The gender subjectivist, who sees gender as a subjective sense of self, tries to get at this interior complexity, while the gender constructionist, a la early Judith Butler, locates “gender” in the external social forces that shape us. Despite grasping at partial truths, both views err in absolutizing these respective aspects of gender and uprooting them from the ground of sex. In that essay, I wondered whether gender could serve as a name for human sexuateness, capturing these various dimensions of human personhood while presenting them as an integrated whole, grounded in bodily sex. In this view, humans would have gender, but mole rats, for example, would not.

This brings me to my second clarification. Alex sees this framing as “something of a retreat to (early) Butler.” On this point he’s incorrect, because early Butler claims that sex is an effect of the social construction of gender. In Butler’s view, both “woman” and “female” are constructs. Butler wants to collapse sex into gender, wherein both are social constructs; she does conflate them, but in the opposite direction. I want to reintegrate gender with sex, taking sex to be a stable, objective biological reality upon which the existence of our species depends—decidedly not a mere construct. 

What Alex is picking up on, however, is my impulse to retain some kind of sex/gender distinction, to retreat to a semblance of that classic feminist framing. While I argued in that piece for a strategic conflation of gender and sex in most contexts, the step I didn’t take was losing a conceptual distinction between sex and gender altogether. It is this impulse that his critique is leading me to question.

This brings me to the concession: Alex contends that “Favale’s proposal inevitably introduces an unwelcome ambiguity,” and he questions the merits of “introducing yet another meaning of ‘gender.’” I think he’s probably right. I wonder if I’m trying to have my cake whilst eating it—retaining the sex/gender distinction yet, at least in practice, discarding it.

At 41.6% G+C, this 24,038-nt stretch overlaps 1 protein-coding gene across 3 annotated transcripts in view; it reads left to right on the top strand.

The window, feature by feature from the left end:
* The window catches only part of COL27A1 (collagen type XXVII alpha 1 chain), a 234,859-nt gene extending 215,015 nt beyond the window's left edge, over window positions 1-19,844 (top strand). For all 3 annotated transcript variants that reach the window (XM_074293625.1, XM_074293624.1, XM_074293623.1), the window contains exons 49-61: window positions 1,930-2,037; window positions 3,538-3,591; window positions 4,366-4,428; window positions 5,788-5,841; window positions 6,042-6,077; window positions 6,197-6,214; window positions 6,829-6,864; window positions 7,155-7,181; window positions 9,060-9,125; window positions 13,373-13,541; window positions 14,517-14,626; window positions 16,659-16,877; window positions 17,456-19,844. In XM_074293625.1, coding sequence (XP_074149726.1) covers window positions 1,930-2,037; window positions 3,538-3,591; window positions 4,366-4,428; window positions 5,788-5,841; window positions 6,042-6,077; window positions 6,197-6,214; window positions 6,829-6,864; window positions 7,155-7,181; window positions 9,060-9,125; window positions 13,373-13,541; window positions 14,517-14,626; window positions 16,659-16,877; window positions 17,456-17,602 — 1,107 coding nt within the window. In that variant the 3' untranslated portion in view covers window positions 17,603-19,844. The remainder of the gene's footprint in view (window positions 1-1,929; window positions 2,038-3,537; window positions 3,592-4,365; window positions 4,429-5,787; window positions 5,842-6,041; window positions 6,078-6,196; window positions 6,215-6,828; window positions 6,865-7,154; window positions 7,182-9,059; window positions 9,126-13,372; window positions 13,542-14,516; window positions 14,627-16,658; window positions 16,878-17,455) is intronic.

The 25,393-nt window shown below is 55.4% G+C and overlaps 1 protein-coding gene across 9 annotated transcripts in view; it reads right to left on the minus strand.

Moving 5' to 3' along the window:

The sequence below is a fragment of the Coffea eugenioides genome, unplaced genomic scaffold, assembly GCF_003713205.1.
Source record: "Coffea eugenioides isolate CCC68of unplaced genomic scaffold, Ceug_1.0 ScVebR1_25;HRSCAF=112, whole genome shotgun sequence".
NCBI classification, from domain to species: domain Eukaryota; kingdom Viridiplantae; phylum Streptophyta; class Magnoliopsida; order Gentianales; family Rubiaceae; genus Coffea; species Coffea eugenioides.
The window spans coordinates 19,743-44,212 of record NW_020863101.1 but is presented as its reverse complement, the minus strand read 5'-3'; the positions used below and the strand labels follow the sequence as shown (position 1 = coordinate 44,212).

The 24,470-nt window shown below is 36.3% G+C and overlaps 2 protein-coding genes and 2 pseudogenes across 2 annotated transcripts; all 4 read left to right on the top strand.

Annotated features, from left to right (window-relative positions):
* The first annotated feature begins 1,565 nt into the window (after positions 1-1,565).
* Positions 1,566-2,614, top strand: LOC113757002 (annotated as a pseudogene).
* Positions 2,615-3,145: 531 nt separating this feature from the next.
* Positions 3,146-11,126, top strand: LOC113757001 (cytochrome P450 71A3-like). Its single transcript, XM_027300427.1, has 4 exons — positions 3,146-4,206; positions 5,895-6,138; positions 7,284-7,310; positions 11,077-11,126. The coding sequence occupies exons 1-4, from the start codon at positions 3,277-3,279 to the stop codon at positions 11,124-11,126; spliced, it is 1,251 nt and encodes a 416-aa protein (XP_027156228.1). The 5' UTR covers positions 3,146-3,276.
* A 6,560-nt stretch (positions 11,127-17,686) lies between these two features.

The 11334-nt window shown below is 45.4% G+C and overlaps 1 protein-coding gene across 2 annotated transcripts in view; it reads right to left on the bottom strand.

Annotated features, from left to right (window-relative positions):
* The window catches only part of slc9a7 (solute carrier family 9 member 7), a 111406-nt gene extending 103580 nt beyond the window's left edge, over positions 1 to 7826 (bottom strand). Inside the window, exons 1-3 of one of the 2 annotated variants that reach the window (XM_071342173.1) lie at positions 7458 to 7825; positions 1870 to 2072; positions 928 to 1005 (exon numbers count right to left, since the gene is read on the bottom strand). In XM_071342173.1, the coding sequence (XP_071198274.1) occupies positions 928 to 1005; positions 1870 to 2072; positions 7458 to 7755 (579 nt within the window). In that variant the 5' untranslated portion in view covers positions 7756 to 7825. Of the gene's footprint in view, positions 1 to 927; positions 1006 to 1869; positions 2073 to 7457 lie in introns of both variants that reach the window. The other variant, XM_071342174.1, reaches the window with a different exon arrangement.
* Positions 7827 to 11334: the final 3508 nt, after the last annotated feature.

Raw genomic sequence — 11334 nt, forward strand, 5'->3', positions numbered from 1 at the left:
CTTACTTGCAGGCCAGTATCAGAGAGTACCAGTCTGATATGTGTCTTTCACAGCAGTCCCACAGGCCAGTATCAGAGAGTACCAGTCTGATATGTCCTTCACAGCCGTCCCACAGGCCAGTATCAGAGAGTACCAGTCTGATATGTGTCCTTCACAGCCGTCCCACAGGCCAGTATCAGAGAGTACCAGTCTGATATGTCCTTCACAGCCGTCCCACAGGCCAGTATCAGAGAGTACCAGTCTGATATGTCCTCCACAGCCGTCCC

The sex/gender distinction originated as a way to guard against an overly enthusiastic biological determinism. The second-wave feminists who first employed it were trying to make a reasonable distinction between the stable biological reality of sex and the various cultural interpretations of that reality, which should not be read as strictly natural or inevitable. But it has been decades since the sex/gender distinction remained within those tidy constraints. In hindsight, after fifty years of its usage, it’s clear that the distinction has ultimately served to diminish the significance of biology and define “woman” and “man” apart from sex altogether. Is there any merit in trying to salvage the sex/gender distinction, given that its overall effect has been to deconstruct sex and reify “gender,” in all its various iterations?

When I ask whether we should ditch the distinction, what I mean is the linguistic framing of that distinction with two separate terms. I do not mean that we should stop distinguishing between biological realities and the cultural interpretations of those realities—this is an important difference to track. But as both Alex and I wrote in our respective pieces, those aspects could be distinguished by phrasing that does not introduce a bifurcation between sex and gender. Does it make sense to keep that bifurcation, no matter how carefully framed, considering that this enabled and now likely prolongs the unmooring of gender from the reality of sexual difference? This is still a live question for me, so I won’t take a definitive stand here. But let’s just say that when I jiggle the eight ball and ask the question—“does the sex-gender distinction do more harm than good?”—this answer floats up: signs point to yes.